The Autopsy of Jane Doe Review

The film Autopsy of Jane Doe (2016) is dubbed a supernatural horror film that follows father and son Tommy and Austin Tilden who are tending to their morgue business. It seems like a normal night in until they receive a body that is mysterious and brings on a slew of unexplainable events. In this particular film, it is yet again another female character who is seemingly dead but is able to wreak havoc on the unsuspecting father and son. According to Robin Wood’s The American Nightmare, the concept of “the Other” represents what the bourgeois ideology cannot seem to accept. One of these is the Woman. “The woman as the Other assumes particular significance. The dominant images of women in our culture are entirely male created and male controlled” (Wood, 2009). In this film, the concept of the Other as a Woman comes in the form of Jane Doe who the police officers cannot identify at all. She remains a mystery until she is handed to the Tilden’s for an autopsy.

“The Monster is, of course much more protean, changing from period to period as society’s basic gears clothe themselves in fashionable or immediately accessible garments” (Wood, 2009). As the audience comes to realize Jane Doe’s identity and how she came to be that way, it is evident that the film tried to integrate a time period that has been left untouched in modern horror film. According to History (2017), the Salem Witch Trials was a period in time where men, women, and even children were accused of being possessed by the devil and practicing witchcraft. If one were to be convicted, the usual punishment was death by hanging. With most of the horror films I’ve watched lately, I don’t usually encounter ones with the with trope. There have been few and far between like the Blair Witch Project (1999).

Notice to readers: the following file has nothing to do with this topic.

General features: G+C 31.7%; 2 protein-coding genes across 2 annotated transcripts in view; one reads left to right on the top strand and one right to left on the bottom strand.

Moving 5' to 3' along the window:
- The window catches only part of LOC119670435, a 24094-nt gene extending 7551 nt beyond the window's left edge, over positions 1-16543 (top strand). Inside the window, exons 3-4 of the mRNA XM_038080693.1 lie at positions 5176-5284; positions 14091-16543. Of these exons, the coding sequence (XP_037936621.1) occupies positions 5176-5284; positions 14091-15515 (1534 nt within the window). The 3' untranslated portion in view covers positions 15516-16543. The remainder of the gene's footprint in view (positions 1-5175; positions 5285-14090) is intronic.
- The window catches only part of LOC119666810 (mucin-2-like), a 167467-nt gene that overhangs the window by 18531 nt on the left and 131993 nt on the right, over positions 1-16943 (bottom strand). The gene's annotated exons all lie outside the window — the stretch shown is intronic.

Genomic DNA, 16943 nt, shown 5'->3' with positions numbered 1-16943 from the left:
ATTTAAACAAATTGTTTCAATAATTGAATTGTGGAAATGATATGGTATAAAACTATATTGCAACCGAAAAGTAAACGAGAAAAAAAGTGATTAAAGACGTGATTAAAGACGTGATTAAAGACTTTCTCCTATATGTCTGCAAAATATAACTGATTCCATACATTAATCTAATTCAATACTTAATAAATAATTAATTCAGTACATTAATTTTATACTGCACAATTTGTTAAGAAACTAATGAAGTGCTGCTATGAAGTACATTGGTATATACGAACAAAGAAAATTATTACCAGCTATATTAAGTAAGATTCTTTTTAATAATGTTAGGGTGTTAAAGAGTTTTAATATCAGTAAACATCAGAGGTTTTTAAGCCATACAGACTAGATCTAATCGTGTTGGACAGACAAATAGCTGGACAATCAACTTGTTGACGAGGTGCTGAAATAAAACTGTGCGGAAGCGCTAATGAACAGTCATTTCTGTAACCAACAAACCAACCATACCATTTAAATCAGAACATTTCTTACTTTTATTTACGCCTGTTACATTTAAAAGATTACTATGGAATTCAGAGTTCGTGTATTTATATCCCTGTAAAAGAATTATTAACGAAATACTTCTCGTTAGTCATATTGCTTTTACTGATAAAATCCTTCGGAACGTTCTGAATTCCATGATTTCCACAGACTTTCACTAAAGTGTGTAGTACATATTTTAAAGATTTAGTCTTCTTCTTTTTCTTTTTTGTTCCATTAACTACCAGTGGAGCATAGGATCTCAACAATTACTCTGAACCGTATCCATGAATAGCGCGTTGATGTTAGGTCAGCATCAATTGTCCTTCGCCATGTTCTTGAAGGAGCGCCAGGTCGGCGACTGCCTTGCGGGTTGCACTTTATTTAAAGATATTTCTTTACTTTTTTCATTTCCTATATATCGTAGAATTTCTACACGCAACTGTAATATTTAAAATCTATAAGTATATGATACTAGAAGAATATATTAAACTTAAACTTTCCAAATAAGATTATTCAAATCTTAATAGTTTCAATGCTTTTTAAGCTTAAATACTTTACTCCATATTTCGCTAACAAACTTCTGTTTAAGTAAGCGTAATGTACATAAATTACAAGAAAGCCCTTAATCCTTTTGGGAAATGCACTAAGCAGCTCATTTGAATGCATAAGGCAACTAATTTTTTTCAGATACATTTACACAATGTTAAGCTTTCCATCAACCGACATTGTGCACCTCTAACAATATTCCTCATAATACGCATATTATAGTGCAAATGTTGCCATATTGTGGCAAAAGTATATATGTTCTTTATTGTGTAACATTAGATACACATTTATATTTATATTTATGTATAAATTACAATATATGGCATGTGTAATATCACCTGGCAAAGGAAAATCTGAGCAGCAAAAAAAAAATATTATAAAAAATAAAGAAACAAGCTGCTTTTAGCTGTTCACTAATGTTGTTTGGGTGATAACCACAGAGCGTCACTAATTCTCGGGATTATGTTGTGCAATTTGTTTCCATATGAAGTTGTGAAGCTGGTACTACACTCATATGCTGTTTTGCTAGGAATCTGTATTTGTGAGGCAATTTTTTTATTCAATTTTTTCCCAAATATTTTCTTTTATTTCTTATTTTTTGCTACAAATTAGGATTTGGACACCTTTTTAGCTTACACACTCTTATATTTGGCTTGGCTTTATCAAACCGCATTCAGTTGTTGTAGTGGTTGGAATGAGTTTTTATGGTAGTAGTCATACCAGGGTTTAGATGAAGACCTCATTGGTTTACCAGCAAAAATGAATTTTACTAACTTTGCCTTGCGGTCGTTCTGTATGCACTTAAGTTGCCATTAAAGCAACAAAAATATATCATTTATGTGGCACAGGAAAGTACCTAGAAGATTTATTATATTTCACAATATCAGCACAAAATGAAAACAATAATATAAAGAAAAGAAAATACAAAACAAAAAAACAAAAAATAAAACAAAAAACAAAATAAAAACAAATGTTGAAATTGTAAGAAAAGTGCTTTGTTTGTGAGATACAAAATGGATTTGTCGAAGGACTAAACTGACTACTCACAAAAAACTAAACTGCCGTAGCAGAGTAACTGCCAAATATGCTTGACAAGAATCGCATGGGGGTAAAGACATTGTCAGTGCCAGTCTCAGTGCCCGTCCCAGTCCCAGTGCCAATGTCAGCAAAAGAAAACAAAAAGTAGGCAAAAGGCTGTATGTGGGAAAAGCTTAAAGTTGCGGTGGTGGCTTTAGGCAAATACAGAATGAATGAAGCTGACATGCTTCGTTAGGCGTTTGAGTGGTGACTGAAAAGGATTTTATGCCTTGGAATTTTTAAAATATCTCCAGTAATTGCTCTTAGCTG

The movie overall was very enjoyable and I think that the setting of the film really helped a lot in creating a terrifying atmosphere not only for the audience but for Tommy and Austin as well. The fact that they were seemingly trapped in their basement made it semm that much harder for them to get help when they needed it. The only thing that threw me off about the movie was its ending. Even if the witch aspect was unique, in a way it felt like a cop out to me. Throughout the whole duration of the film, the build up of evidence on Jane Doe was interesting and well paced that I kind of expected something explosive at the end. However, when they stated that it was the numerous torturing rituals that made Jane a witch, it just felt like the film took the easy way out.

Reference: Wood, R. (2009). The American nightmare: Horror in the 70s. Retrieved from


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